Search This Blog

Tuesday, May 26, 2020

Mark Abel, The Cave of Wondrous Voice, World Premiere Recordings

I've covered the music of Mark Abel on these pages before (see articles from April 13, 2012, June 13, 2014, August 20, 2018). I never consciously sought to cover so many. It was one-at-a-time and I've found myself liking and posting on each. Now there is another one, a new one of chamber works, entitled The Cave of Wondrous Voice (Delos DE3570). It features a song cycle and three instrumental works for small chamber configurations.

Generally speaking this is not music that overtly seeks to call attention to itself by being extroverted-Modern or Avant Garde, nor is there a rock or pop influence in any obvious sense. Nonetheless it is inspired and very well put-together music that would not be mistaken for the music of the past nor perhaps as the music of some future utopia, either? It is straightforwardly intricate, expressive and inventive in good ways, in the best ways.

The first and last works are notable for their evocative and effective usage of the clarinet (David Shifrin)--"Intuition's Dance" for clarinet and piano (with Carol Rosenberger) and the "Clarinet Trio" adding Fred Sherry on cello.

"Four Poems of Marina Tsvetaeva" features Hila Plitmann's elastically expressive soprano with a plastically definitive Sarah Beck on English horn and Ms. Rosenberger once again well situated at the piano.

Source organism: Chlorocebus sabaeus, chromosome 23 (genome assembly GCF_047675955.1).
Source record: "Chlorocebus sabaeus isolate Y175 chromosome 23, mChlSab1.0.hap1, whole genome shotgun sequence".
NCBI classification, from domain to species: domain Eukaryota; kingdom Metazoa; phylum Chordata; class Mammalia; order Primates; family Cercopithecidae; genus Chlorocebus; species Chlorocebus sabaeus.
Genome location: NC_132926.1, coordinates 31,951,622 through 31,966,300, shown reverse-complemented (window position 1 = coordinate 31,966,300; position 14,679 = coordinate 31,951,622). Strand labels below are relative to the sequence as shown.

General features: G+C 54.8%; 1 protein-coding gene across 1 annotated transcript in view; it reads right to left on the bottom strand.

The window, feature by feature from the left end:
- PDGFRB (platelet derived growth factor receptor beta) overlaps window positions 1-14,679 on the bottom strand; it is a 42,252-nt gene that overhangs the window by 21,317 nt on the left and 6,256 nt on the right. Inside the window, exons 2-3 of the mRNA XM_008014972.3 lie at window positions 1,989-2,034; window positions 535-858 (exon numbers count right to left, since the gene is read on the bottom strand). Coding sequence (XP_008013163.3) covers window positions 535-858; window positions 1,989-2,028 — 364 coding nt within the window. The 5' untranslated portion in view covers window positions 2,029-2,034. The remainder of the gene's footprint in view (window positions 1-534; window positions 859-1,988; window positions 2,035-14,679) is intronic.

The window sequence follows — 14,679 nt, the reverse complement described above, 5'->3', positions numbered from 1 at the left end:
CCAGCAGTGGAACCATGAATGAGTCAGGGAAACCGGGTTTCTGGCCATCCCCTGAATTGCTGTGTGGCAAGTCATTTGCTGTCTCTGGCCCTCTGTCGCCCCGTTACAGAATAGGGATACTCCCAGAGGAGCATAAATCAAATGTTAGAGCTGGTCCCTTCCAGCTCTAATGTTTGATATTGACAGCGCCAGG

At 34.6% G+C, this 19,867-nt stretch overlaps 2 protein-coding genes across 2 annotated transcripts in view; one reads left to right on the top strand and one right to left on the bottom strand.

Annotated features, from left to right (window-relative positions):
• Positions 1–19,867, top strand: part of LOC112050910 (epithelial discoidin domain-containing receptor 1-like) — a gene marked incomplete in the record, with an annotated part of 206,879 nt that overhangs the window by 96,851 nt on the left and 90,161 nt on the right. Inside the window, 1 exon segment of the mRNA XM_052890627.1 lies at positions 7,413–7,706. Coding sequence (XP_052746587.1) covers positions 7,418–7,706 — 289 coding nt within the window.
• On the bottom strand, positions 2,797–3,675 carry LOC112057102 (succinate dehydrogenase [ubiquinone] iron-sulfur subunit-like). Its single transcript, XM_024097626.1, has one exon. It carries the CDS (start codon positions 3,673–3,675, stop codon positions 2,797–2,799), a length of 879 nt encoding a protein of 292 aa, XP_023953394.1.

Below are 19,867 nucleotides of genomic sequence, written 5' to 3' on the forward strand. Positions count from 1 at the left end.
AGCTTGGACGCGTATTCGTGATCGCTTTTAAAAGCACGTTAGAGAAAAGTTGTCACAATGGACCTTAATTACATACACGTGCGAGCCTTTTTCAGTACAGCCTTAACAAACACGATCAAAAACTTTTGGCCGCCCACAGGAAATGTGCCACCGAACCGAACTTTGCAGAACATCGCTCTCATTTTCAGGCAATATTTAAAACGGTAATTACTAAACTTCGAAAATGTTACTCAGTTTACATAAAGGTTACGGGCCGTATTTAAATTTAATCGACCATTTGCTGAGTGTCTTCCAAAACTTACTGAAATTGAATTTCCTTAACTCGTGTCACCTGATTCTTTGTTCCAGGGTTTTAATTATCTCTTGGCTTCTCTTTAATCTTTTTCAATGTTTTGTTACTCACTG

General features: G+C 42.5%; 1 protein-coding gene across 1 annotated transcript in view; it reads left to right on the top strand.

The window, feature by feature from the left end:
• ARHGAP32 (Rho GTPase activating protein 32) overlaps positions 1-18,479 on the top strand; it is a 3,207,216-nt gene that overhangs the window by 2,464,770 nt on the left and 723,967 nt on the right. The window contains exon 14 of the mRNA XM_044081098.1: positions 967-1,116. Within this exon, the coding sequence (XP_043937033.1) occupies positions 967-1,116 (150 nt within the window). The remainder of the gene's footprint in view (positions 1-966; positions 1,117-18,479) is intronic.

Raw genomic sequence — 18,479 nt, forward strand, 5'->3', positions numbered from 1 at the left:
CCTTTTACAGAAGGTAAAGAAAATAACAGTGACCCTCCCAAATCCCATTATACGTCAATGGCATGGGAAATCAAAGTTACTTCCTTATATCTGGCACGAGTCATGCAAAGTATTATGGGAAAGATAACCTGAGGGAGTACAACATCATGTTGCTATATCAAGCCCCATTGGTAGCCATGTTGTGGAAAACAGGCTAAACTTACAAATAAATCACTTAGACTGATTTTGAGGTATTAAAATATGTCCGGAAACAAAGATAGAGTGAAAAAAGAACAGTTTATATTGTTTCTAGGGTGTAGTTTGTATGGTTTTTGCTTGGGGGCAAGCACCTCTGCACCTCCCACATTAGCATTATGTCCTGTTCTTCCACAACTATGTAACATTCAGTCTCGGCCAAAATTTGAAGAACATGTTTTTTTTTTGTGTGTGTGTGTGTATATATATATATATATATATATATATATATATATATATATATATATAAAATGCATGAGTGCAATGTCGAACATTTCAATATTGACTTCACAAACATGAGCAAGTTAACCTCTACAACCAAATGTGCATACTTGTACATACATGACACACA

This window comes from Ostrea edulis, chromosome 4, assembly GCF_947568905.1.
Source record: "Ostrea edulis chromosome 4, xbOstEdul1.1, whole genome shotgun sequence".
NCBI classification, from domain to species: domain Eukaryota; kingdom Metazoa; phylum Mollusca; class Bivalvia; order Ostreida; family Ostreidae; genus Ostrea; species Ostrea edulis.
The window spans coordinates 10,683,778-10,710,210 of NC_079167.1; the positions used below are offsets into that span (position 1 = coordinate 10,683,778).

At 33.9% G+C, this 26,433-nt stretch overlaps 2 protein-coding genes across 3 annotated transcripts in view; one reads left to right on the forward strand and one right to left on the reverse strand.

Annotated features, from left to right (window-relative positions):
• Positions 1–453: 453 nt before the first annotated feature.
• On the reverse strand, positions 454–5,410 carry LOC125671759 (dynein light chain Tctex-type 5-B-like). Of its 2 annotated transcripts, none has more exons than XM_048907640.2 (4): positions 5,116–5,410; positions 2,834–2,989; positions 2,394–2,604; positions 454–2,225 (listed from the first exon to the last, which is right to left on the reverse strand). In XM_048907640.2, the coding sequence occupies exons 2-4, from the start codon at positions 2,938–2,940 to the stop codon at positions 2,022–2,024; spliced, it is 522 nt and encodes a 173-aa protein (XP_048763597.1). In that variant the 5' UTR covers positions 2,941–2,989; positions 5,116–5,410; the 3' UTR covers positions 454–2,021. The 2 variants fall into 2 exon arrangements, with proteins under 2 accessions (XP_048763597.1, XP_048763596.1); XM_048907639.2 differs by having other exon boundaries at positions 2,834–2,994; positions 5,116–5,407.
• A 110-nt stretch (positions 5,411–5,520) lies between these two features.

Finally a two-part "The Elastic Hours" pulls together violinist Sabrina-Vivian Hopcker with pianist Dominic Cheli for some of the most appealingly dynamic and alternately energetic music on the album.

What impresses consistently on this program is the beautiful melodic-harmonic poise of it all. One is reminded somewhat of a present-day Bartok in that the music creates an unforced and refreshing stream of inventive form-in-motion like the great Bela's music did so consistently. There is a continual series of musical acrobatics that neither relies upon the expected nor flavor-of-the-month bandwagoneering. That may mean that Mark Abel does not get a lot of attention for being on some cutting edge. The positive side of that is that the music always sounds lucid and relevant and by so doing should attract a wide variety of listeners.

This is rather brilliant written music that is well played. It will appeal to anyone who loves the intimate, "serious" sort of chamber music that speaks directly to the connoisseur of such things. An excellent program. Bravo!

No comments:

Post a Comment